A little advice to my fellow concert photographers: If you plan on taking pictures at a show by Nobunny, please consider wearing a protective helmet and kneepads. I’m willing to brave the pushing and shoving of a mosh pit once in a while to capture some action, but I really wondered if I might get bruised or rupture some organs when I was standing Saturday night (March 27) in front of the “stage” (i.e. makeshift platform) at Crown Liquors in Chicago. I lasted about one song in the mosh pit, getting zero photos since it was impossible to focus or do anything with my camera other than try to protect it from all of the beer droplets flying through the air.
On Saturday, he was playing at a new Chicago venue, Crown Liquors, on Milwaukee Avenue in Logan Square. This place is a bit like Cal’s or Ronny’s: an old bar or liquor store with a place for rock music tacked on. I don’t know if the venue was prepared for the mayhem that would result when Nobunny played. Some people in the crowd threw bottles at the stage, which prompted one of the employees to threaten an end to the show. The crowd calmed down a bit, and the music went on. (Nobunny’s backup musicians for this show included members of Yolks plus Brian Costello on drums.)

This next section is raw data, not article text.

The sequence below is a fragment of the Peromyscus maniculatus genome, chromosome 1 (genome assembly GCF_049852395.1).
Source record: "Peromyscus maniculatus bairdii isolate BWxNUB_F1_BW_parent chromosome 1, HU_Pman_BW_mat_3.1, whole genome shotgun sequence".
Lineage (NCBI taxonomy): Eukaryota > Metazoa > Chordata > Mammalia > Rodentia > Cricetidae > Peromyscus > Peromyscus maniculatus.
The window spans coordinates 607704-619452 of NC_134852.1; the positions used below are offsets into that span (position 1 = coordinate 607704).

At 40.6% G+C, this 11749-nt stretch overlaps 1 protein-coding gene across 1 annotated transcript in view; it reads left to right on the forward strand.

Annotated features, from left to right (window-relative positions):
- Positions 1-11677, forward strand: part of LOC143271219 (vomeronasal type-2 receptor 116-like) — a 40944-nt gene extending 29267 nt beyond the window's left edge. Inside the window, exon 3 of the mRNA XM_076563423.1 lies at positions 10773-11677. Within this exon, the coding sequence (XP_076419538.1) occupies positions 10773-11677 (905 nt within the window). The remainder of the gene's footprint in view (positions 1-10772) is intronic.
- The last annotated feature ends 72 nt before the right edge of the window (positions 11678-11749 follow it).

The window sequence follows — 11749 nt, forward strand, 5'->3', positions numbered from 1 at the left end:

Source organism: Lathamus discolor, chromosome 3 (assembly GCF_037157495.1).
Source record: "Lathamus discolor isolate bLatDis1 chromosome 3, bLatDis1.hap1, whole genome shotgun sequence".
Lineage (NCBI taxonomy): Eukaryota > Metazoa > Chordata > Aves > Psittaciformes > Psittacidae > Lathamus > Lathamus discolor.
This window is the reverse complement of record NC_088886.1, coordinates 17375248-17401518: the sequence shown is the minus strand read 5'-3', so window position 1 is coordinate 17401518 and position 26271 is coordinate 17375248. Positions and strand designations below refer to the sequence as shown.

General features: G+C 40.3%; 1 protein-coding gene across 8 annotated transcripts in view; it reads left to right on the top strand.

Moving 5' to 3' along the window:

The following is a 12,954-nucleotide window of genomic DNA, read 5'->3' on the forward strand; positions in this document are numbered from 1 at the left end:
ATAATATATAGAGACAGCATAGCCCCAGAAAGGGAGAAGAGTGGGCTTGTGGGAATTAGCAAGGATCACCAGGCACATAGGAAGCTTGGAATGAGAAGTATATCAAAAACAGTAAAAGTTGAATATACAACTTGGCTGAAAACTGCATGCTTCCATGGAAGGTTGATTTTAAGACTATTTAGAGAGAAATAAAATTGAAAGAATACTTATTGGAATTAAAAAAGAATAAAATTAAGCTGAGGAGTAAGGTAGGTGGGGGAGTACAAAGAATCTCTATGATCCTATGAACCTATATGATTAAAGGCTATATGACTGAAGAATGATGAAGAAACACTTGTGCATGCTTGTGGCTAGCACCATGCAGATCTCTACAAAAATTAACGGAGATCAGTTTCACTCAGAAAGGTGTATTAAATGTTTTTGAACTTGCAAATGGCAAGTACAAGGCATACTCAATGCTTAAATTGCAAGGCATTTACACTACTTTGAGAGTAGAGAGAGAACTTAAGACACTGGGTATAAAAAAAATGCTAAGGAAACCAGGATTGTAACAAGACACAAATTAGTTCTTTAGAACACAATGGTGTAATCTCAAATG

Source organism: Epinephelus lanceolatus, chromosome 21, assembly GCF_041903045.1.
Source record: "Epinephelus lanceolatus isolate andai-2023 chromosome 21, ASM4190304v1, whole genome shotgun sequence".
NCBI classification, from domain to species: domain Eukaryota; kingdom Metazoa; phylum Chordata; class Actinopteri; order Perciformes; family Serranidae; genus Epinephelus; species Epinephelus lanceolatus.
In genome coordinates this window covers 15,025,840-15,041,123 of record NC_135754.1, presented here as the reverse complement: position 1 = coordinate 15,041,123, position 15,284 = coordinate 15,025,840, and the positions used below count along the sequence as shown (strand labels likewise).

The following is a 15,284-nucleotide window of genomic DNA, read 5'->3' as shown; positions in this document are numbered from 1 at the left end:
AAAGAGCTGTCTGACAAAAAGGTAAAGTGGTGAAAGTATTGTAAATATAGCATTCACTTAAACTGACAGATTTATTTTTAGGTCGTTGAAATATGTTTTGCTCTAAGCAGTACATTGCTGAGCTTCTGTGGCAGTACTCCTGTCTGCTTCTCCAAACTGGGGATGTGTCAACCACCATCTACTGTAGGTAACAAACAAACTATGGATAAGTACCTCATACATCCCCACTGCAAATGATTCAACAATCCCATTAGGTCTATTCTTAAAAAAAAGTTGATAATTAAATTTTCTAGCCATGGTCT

Once I’d escaped the mosh pit, I tried getting some photographs from farther away, which wasn’t easy. This isn’t my best work: grainy, blurry. But hey, it’s the best I could manage. This experience made me realize how I need to prepare better for using flash during dark concerts.
Nobunny’s set was the climax of a four-band lineup, chock full of noisy garage music. Yolks, Mickey and White Mystery played earlier, making for a lively night.